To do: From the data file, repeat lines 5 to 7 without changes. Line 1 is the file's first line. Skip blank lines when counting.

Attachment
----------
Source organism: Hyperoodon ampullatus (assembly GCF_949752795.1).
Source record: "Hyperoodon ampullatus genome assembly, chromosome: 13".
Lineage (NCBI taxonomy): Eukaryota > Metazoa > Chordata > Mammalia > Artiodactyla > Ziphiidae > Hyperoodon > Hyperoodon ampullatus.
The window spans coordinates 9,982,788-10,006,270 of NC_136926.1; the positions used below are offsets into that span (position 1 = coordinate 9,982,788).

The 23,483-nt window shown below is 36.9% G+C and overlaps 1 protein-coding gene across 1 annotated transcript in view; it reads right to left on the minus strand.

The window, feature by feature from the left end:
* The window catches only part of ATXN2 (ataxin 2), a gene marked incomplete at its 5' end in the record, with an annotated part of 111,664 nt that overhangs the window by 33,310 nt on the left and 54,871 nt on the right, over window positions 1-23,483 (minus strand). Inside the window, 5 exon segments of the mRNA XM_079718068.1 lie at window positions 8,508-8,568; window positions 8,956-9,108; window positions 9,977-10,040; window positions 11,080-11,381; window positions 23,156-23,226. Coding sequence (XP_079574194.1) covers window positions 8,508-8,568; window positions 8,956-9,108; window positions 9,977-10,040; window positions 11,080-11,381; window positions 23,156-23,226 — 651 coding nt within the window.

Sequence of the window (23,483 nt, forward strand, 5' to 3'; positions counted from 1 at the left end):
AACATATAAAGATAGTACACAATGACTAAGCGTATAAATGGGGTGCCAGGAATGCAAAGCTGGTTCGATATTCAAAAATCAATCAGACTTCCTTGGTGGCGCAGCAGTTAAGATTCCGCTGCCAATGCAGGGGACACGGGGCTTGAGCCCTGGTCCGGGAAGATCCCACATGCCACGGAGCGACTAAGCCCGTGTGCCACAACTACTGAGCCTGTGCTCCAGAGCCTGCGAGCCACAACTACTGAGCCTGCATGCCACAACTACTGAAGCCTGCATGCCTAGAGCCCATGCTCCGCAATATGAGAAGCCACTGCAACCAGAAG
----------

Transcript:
The 23,483-nt window shown below is 36.9% G+C and overlaps 1 protein-coding gene across 1 annotated transcript in view; it reads right to left on the minus strand.

The window, feature by feature from the left end:
* The window catches only part of ATXN2 (ataxin 2), a gene marked incomplete at its 5' end in the record, with an annotated part of 111,664 nt that overhangs the window by 33,310 nt on the left and 54,871 nt on the right, over window positions 1-23,483 (minus strand). Inside the window, 5 exon segments of the mRNA XM_079718068.1 lie at window positions 8,508-8,568; window positions 8,956-9,108; window positions 9,977-10,040; window positions 11,080-11,381; window positions 23,156-23,226. Coding sequence (XP_079574194.1) covers window positions 8,508-8,568; window positions 8,956-9,108; window positions 9,977-10,040; window positions 11,080-11,381; window positions 23,156-23,226 — 651 coding nt within the window.